Tuesday, 20 May 2008

The difference between an ape with a stick and a fishing monkey

In late April a picture and news release was sent around the world of an orangutan overhanging a river and poking the water with a stick. One of the headlines run “Orangutan attempts to hunt fish with spear”. The story line was that this is the first time an orangutan has been seen using a tool to hunt. I quote: “A male orangutan, clinging precariously to overhanging branches, flails the water with a pole, trying desperately to spear a passing fish. The extraordinary image, a world exclusive, was taken in Borneo on the island of Kaja, where apes are rehabilitated into the wild after being rescued from zoos, private homes or even butchers' shops.” And more (from the Daily Mail): “’Orang hutan’ means ‘forest man’ in one of Indonesia's many languages and our long-armed cousins do indeed show a remarkable ability to mimic our behaviour. This individual had seen locals fishing with spears on the Gohong River. Although the method required too much skill for him to master, he was later able to improvise by using the pole to catch fish already trapped in the locals' fishing lines.” To say the least, I am a little skeptical. For a start, it’s been a long time since I last saw anyone in Borneo fish with a spear. This is the kind of thing you see on “Survivor”, but not in the Bornean jungle. People are sophisticated here and use nets, hook, line and sinker, a little poison or electric shocks. Way upriver, where the waters are clear and shallow, people may use goggles and a short spear, but I doubt that’s where the orangutan picked up the alleged skill. Surely, the orangutan on the photo is doing something with a stick. Maybe it is trying to collect a floating fruit or dead fish, and yes, this could be referred to as tool use. But then again, these are semi-rehabilitated orangutans that have lived much of their lives with people and are now confined to a temporary holding facility in the middle of river before they can finally be released into the wild. They even star in very popular tv shows like Orangutan Diary and Orangutan Island. So, a little copying of human behaviour is not that surprising, they are our close relatives after all. My point is that I don’t mind some media attention for orangutans. But can we just stick to the facts for a change? Do, we really think that anthropomorphosizing orangutans will change the attitude of Indonesian policy makers and politicians, and improve the survival chances of the species? “Lookie here!, the orangutan can even do tricks….” Anyway... Now, if you do want to see fishing monkeys, why don’t you come and visit Lesan in East Kalimantan, one of the very few places on earth where primates actually do fish (see this link). And no speculation here; we have seen them do it. They catch live fish and eat them. And they don’t use a tool. No, they are much smarter, they use their hands. And they are very quick about it. What does it mean? Probably nothing more than a hungry monkey who is smart enough to extract nutrients from its environment. Well done monkey.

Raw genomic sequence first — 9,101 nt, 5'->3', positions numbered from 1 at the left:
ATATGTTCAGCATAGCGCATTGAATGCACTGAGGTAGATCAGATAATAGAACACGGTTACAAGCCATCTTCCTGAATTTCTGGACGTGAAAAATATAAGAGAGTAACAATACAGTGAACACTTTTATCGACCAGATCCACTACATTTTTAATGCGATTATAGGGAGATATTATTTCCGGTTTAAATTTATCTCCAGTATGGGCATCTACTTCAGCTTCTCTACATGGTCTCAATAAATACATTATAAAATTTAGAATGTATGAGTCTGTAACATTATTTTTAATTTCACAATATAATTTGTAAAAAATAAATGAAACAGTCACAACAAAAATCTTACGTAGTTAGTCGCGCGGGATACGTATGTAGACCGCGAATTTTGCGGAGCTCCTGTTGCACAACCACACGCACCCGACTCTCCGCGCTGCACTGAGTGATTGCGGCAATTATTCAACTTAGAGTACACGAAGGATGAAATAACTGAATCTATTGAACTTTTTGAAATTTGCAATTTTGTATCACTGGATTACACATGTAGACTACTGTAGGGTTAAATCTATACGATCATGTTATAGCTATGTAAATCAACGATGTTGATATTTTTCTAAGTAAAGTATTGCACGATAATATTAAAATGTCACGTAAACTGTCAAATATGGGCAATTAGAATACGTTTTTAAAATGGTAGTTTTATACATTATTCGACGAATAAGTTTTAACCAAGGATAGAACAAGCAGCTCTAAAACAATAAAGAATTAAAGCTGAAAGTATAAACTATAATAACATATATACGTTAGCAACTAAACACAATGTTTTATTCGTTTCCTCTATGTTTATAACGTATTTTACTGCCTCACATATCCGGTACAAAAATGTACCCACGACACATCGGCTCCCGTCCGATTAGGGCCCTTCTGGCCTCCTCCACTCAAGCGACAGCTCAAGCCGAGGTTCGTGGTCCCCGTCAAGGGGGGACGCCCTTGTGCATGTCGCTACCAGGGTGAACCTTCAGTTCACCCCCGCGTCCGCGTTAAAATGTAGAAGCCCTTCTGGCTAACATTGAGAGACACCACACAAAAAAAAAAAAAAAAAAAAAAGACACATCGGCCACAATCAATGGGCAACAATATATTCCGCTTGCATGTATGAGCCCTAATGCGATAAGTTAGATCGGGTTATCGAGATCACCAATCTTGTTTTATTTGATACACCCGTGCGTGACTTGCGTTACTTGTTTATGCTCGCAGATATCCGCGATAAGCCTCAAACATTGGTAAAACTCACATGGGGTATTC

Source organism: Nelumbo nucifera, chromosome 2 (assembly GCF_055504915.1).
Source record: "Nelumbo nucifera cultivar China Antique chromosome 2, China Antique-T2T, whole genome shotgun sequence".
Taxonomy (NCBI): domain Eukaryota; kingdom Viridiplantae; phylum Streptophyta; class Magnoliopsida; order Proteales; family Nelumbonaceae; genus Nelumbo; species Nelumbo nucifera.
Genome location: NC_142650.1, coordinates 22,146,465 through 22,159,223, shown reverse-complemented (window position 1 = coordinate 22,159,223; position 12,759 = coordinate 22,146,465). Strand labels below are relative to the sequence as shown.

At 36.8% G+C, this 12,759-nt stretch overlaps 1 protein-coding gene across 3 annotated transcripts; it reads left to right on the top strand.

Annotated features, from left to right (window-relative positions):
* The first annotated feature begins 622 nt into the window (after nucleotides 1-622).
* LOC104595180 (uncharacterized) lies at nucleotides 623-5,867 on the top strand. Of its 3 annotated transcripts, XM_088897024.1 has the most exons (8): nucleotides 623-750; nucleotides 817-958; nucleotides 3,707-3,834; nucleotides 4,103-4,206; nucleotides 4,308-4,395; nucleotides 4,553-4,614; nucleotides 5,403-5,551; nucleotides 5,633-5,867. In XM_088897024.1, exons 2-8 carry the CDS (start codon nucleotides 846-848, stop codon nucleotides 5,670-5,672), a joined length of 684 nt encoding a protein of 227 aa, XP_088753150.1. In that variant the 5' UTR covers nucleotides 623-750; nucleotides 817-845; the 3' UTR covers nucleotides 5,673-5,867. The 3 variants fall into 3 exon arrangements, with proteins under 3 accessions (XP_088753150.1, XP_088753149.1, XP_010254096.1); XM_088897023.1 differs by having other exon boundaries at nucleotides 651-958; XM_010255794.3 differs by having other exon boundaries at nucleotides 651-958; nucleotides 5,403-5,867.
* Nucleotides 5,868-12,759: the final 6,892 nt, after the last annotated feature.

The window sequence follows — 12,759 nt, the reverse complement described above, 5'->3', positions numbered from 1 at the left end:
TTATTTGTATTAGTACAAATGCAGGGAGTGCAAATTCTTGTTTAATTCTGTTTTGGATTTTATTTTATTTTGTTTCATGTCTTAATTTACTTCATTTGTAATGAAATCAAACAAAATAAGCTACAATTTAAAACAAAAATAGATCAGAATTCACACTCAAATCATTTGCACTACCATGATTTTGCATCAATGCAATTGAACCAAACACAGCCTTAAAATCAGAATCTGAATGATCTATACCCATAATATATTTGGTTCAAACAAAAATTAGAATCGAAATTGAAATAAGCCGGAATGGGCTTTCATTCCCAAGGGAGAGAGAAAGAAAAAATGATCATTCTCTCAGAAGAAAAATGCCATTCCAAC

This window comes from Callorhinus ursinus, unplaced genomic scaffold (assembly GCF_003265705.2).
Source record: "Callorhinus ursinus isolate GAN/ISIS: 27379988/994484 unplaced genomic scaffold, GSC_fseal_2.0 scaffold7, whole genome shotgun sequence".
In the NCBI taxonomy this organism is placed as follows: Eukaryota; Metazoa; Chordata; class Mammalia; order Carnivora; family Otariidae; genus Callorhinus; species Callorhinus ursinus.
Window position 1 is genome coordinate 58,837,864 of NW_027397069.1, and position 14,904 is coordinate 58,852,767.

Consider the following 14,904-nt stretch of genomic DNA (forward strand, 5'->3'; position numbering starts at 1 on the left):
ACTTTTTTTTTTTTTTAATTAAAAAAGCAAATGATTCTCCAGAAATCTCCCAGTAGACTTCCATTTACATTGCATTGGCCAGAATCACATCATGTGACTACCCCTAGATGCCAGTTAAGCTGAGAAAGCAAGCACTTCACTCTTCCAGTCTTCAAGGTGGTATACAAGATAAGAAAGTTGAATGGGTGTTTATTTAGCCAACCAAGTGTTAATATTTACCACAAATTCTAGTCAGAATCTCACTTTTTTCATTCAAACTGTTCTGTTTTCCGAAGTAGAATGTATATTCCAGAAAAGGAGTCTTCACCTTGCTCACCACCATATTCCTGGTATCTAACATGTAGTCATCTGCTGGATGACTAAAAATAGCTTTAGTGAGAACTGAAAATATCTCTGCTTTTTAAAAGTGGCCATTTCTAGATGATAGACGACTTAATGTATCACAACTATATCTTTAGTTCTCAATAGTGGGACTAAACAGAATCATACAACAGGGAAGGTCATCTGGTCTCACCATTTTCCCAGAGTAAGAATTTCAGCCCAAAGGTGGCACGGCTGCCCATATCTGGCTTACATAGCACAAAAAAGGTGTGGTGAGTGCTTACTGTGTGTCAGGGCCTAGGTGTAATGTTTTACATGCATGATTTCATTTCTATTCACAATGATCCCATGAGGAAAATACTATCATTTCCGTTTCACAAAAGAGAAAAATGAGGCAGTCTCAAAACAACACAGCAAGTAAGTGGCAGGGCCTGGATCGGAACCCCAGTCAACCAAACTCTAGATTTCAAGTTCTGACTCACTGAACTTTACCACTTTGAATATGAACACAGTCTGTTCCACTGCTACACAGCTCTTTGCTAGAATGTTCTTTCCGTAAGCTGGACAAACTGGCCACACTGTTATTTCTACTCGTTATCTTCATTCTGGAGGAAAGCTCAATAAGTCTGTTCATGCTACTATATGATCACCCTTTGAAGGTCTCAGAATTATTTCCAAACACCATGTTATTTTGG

1 comment:

Anonymous said...

Im concerned this opinion on fishing orangutans could have a negative impact on very hairy men who also fish using sticks. Does this mean that any hairy men who fish using sticks are now not actually fishing and worse they are usurped by a smaller faster species of monkey or even worse a hairy midget? This is outrageous.